In contrast, we live in a world where all limits have been removed to the possibilities of reality-creation. I am not speaking here of magic. The materialist does not seek to pull reality out of thin air. She or he does not seek to replace the Creator God of the Abrahamic faiths. Materialists don’t believe in such a God who creates ex nihilo. Rather, they seek to perform the work of the Platonic demiurgos, subjecting the matter of a preexisting chaos to their own intelligence. Not that they believe in Plato’s divine workman either, who might have endowed them with a cosmos worthy of imitation. Rather they, as the first intelligent beings born into a world of chaos, conceive themselves as having a free hand in the creation, not even a of “new order”, but of the first cosmic order to merit the name. The free hand given to the world-planners by technological advances allows them to restructure reality without limit. There is certainly no ethical limit, because modern materialists, like Plato’s “young atheist” but with greater salience, are working on chaotic matter of no intrinsic value, apart from the form which has been imparted to it by the planners.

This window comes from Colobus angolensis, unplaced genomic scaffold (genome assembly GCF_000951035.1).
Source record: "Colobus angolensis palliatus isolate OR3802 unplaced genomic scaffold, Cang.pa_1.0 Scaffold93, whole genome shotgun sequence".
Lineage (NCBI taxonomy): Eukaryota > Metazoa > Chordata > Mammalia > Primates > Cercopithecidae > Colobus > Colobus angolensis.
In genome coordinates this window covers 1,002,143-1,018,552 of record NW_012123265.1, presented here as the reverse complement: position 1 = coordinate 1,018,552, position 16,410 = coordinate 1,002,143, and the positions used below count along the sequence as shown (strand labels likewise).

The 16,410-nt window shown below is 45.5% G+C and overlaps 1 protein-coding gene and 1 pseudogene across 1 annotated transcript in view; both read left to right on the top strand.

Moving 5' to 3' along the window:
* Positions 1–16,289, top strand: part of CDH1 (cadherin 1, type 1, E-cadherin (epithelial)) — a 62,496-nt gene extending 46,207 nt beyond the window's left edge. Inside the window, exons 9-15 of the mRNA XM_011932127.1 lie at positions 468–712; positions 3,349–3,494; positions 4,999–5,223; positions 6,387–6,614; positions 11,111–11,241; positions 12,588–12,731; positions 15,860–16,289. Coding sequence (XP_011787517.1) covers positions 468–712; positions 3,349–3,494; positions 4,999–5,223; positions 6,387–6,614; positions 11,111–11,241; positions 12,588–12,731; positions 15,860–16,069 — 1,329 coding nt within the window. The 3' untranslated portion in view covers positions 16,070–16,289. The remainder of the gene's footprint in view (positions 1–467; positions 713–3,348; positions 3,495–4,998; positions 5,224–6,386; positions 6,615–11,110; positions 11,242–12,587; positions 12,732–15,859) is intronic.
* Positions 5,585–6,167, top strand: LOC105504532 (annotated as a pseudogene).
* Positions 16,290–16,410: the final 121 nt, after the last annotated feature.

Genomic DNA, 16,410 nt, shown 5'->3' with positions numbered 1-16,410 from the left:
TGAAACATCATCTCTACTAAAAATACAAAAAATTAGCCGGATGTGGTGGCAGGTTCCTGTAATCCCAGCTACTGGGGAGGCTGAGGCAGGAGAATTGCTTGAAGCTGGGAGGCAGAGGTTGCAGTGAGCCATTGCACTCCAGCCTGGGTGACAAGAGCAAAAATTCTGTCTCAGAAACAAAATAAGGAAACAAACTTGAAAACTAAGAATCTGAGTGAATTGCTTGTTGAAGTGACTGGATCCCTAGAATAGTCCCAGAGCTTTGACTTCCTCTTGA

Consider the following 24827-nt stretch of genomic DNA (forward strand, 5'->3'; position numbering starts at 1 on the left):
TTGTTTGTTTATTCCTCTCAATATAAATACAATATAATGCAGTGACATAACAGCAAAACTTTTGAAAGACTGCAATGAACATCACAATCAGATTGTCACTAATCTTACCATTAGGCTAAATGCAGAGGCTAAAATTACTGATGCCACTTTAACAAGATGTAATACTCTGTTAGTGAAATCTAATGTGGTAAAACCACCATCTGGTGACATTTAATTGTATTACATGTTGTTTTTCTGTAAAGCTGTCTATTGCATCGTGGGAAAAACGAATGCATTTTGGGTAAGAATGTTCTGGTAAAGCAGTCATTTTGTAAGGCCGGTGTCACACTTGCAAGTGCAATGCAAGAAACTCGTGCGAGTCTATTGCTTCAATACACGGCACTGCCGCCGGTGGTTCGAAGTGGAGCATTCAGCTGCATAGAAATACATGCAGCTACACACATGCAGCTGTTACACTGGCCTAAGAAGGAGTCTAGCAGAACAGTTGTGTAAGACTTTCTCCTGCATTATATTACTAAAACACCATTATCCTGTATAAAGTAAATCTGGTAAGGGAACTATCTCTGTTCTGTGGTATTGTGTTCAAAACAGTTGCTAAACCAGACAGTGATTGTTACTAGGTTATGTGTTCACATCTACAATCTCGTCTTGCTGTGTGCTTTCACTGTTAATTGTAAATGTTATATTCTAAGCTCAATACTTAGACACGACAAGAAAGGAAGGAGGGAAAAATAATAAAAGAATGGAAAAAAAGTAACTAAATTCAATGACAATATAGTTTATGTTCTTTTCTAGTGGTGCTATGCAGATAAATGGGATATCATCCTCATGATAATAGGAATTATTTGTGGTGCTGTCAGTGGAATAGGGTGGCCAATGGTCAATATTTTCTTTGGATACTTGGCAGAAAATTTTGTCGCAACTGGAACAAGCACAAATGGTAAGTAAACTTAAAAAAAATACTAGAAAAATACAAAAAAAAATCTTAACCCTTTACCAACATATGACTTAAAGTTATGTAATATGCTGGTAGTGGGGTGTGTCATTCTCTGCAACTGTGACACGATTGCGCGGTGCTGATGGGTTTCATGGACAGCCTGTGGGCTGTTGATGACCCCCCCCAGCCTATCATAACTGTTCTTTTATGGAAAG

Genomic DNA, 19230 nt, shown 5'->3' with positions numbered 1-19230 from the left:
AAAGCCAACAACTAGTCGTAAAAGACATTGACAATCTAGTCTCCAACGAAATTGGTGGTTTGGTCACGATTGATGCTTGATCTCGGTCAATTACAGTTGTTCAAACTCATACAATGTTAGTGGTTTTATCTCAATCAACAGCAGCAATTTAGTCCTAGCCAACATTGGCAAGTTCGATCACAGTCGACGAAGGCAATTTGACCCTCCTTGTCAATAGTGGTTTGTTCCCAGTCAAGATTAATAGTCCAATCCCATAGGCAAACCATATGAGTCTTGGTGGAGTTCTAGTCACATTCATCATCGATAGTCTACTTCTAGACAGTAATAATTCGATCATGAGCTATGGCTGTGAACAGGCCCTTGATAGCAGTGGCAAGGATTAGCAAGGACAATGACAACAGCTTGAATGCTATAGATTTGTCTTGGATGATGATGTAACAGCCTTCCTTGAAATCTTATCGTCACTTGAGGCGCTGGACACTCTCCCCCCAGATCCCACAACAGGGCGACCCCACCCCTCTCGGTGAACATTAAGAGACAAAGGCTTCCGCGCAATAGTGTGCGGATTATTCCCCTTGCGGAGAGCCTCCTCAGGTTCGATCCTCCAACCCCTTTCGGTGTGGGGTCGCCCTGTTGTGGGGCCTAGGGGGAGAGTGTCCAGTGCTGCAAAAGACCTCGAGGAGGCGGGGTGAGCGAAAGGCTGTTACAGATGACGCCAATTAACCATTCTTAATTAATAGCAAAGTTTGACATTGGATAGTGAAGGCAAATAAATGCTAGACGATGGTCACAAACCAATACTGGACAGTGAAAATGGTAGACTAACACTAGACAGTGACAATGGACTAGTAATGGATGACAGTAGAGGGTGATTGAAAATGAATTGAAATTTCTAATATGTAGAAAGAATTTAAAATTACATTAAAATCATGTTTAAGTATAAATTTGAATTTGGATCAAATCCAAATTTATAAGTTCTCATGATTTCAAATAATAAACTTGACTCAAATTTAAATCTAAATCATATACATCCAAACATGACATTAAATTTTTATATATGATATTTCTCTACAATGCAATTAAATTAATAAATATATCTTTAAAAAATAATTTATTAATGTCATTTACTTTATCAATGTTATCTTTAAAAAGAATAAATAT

If the “chaos” which the planners intended to replace was limited to physical things it would be alarming enough to genuine conservationists and natural preservationists, keeping in mind that the rhetoric has been inverted as a form of misdirection to portray the reality-makers as allies of all things “natural.” However the primary “chaos” which the materialist seeks to replace are “mental” (a.k.a., spiritual) things such as the “archaic” foundations of human mores and institutions. These things, above all others, serve merely as the raw materials for the creation of a new reality dictated by the whims of the planners.

Venturing out on seas of lemonade